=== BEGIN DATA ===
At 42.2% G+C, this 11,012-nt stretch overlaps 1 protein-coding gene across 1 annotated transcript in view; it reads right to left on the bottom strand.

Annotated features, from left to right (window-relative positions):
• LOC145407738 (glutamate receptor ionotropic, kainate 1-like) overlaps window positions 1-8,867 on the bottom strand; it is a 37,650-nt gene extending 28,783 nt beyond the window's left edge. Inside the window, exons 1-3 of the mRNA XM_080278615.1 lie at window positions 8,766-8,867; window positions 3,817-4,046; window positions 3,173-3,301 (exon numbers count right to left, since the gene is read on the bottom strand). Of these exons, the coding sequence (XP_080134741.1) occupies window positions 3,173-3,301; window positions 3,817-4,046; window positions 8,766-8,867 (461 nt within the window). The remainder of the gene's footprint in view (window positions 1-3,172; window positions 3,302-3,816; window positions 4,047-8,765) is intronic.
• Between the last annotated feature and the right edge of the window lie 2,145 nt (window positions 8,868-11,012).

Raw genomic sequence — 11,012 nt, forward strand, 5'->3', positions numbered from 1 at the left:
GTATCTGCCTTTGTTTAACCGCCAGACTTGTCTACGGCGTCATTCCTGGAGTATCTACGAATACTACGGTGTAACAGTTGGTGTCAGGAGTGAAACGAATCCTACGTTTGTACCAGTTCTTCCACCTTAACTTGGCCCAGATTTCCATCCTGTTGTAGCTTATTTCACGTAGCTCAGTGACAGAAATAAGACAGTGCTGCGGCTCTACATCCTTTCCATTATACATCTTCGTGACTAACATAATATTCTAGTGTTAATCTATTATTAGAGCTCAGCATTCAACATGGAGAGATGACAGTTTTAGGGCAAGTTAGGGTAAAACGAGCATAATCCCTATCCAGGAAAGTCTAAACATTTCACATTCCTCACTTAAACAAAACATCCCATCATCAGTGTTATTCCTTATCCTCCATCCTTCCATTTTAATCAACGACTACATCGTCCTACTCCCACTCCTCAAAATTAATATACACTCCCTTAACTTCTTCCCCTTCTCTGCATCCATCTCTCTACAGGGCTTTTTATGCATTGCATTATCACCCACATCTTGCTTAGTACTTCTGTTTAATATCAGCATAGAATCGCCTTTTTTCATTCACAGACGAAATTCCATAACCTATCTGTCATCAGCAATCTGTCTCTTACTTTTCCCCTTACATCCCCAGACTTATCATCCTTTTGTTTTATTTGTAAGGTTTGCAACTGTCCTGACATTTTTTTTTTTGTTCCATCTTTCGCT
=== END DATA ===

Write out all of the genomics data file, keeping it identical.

At 42.2% G+C, this 11,012-nt stretch overlaps 1 protein-coding gene across 1 annotated transcript in view; it reads right to left on the bottom strand.

Annotated features, from left to right (window-relative positions):
• LOC145407738 (glutamate receptor ionotropic, kainate 1-like) overlaps window positions 1-8,867 on the bottom strand; it is a 37,650-nt gene extending 28,783 nt beyond the window's left edge. Inside the window, exons 1-3 of the mRNA XM_080278615.1 lie at window positions 8,766-8,867; window positions 3,817-4,046; window positions 3,173-3,301 (exon numbers count right to left, since the gene is read on the bottom strand). Of these exons, the coding sequence (XP_080134741.1) occupies window positions 3,173-3,301; window positions 3,817-4,046; window positions 8,766-8,867 (461 nt within the window). The remainder of the gene's footprint in view (window positions 1-3,172; window positions 3,302-3,816; window positions 4,047-8,765) is intronic.
• Between the last annotated feature and the right edge of the window lie 2,145 nt (window positions 8,868-11,012).

Raw genomic sequence — 11,012 nt, forward strand, 5'->3', positions numbered from 1 at the left:
GTATCTGCCTTTGTTTAACCGCCAGACTTGTCTACGGCGTCATTCCTGGAGTATCTACGAATACTACGGTGTAACAGTTGGTGTCAGGAGTGAAACGAATCCTACGTTTGTACCAGTTCTTCCACCTTAACTTGGCCCAGATTTCCATCCTGTTGTAGCTTATTTCACGTAGCTCAGTGACAGAAATAAGACAGTGCTGCGGCTCTACATCCTTTCCATTATACATCTTCGTGACTAACATAATATTCTAGTGTTAATCTATTATTAGAGCTCAGCATTCAACATGGAGAGATGACAGTTTTAGGGCAAGTTAGGGTAAAACGAGCATAATCCCTATCCAGGAAAGTCTAAACATTTCACATTCCTCACTTAAACAAAACATCCCATCATCAGTGTTATTCCTTATCCTCCATCCTTCCATTTTAATCAACGACTACATCGTCCTACTCCCACTCCTCAAAATTAATATACACTCCCTTAACTTCTTCCCCTTCTCTGCATCCATCTCTCTACAGGGCTTTTTATGCATTGCATTATCACCCACATCTTGCTTAGTACTTCTGTTTAATATCAGCATAGAATCGCCTTTTTTCATTCACAGACGAAATTCCATAACCTATCTGTCATCAGCAATCTGTCTCTTACTTTTCCCCTTACATCCCCAGACTTATCATCCTTTTGTTTTATTTGTAAGGTTTGCAACTGTCCTGACATTTTTTTTTTTGTTCCATCTTTCGCT